Free Constipation Printable List of High Fiber Foods

constipation printable list of high fiber foods

Constipation issues are more than just a minor discomfort. For some, 4 million people  in the United States to be exact, it’s much more. Chronic constipation can lead to reduced appetite, abdominal cramps, bloating and straining. Increasing your intake of foods for constipation like prunes, beans, and leafy greens, can help relieve digestive discomfort. This article introduces you to the constipation printable list of high fiber foods which you can download for FREE!. This article is Part 1 of a 2-part series on constipation relief.

The information provided is for general informational and educational purposes only. It is not intended as medical advice, and it should not be used to diagnose or treat any health condition or illness. Always seek the advice of a qualified healthcare provider with any questions you may have regarding a medical condition or your individual health.

constipation printable list of high fiber foods
Constipation printable list of high fiber foods

What is constipation

Constipation refers to infrequent bowel movements, and is characterized by less than 3 bowel movements in a week. But not all cases of infrequent bowel movements are considered constipation, as you’ll see below. 

Constipation can also refer to passing hard or dry stools, or having difficulty passing stools.

Most people suffer from occasional constipation at some point in their lives. 

Regular bowel movements vary by individual. For some people, going 2-3 times per week is considered normal. For others, having 2-3 bowel movements a day is normal. It’s important to understand what’s normal for you.

What are the main causes of constipation?

Constipation can be caused by not consuming enough fiber or water,  or not getting enough exercise. A change in routine can be a culprit such as when traveling. 

People who live a sedentary lifestyle are also prone to constipation.

Occasional constipation can be due to a change in diet. Certain medications and supplements can also be the cause. For example, consuming iron is a well known cause of constipation.

Certain chronic diseases can be responsible for constipation including irritable bowel syndrome, inflammatory bowel disease, diabetes, multiple sclerosis, and  hypothyroidism.

How can you tell if you’re constipated

In addition to infrequency and difficulty in passing stools, other symptoms of constipation include feeling bloated, abdominal pain, and straining. Constipation can also cause your stools to look “lumpy”.

For some, constipation may make you feel like you haven’t emptied your stool completely.

Why is constipation bad for overall health 

Chronic constipation can cause hemorrhoids and fissures, which are tears in the lining of the anus. 

Prolonged constipation can cause fecal impaction and rectal prolapse,  a condition  where part of the anus protrudes from the rectum. 

Some believe that prolonged constipation can result in the buildup of toxins in your body. The premise is that toxins in the stool are reabsorbed into the body. 

Others believe that prolonged constipation can lead to hormonal imbalances. Excessive hormones pass through the gut and are excreted with our stool. The belief is that constipation delays the excretion of excess hormones. These hormones eventually get absorbed by the body. 

Others believe don’t believe that chronic constipation has any impact on hormones or the buildup of toxins. To that I say, let the science catch up. Not too long there was no scientific evidence that diet impacts autoimmune disease. Now the scientific community has begun considering the impact of inflammatory food on health.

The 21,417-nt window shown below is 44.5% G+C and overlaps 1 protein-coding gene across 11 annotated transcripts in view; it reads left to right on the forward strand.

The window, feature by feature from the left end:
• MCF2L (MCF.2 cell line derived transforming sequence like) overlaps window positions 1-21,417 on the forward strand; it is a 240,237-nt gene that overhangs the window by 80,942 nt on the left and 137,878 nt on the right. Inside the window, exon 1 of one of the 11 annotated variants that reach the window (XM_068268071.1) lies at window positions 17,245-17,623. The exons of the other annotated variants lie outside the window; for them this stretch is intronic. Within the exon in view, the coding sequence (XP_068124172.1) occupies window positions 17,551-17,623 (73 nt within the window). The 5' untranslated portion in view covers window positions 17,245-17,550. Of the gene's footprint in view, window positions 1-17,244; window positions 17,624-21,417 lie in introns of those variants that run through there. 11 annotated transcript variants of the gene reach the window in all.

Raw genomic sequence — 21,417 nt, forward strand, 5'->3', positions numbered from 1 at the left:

You May Also Want To Read

How to Beat Constipation Naturally: 6 Tips That Don’t Involve Laxatives

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Low FODMAP Diet Provides Proven Results for Multiple Chronic Conditions


How does a high fiber diet help with constipation

Fiber is a type of carbohydrate derived from plant sources like fruits, vegetables, whole grains and legumes. But fiber can’t be broken down completely by human digestive enzymes. As a result it passes through the gastrointestinal tract undigested.

This characteristic of fiber helps to relieve constipation in many ways. Fiber softens stool and increases bulk, making it easier to pass. 

Fiber can help to promote intestinal contractions and stimulate bowel movements.

A fiber-rich diet has many health benefits as you’ll see below. But the average American doesn’t consume enough fiber.

According to the Academy of Nutrition and Dietetics, the recommended intake of fiber is about 25 grams daily for women. That’s the equivalent to a cup of cooked beans and a medium avocado.

Older adults require less fiber. That’s because fiber tends to fill us up when we eat, so we eat less. Consuming too much fiber can result in unexpected weight loss for older adults.

High fiber foods for constipation relief that work for me

Years ago I suffered from severe constipation. This was after decades of flip-flopping between constipation and diarrhea due to irritable bowel syndrome (IBS). The constipation was so bad, I would go weeks at a time without going to the bathroom. Or I’d go very little.

My output definitely did not match my input, if you know what I mean.

Nothing worked, not laxatives, stool softeners, even drinking lots of water. My doctor prescribed a few different medicines which either gave me diarrhea or caused some other side effect.

Finally I had enough. With nothing to lose, I decided to take matters into my own hands.

I increased my intake of high fiber foods for constipation relief such as green leafy vegetables. Some of my favorite “bowel busters” are Swiss chard and kale. Bok choy and collard greens are also helpful.

I also increased my consumption of black beans and avocados. I replaced white rice with brown rice, which has more fiber, nutrients and antioxidants. Along with the steps I’ll lay out in Part 2 of this series, these food made all the difference in the world.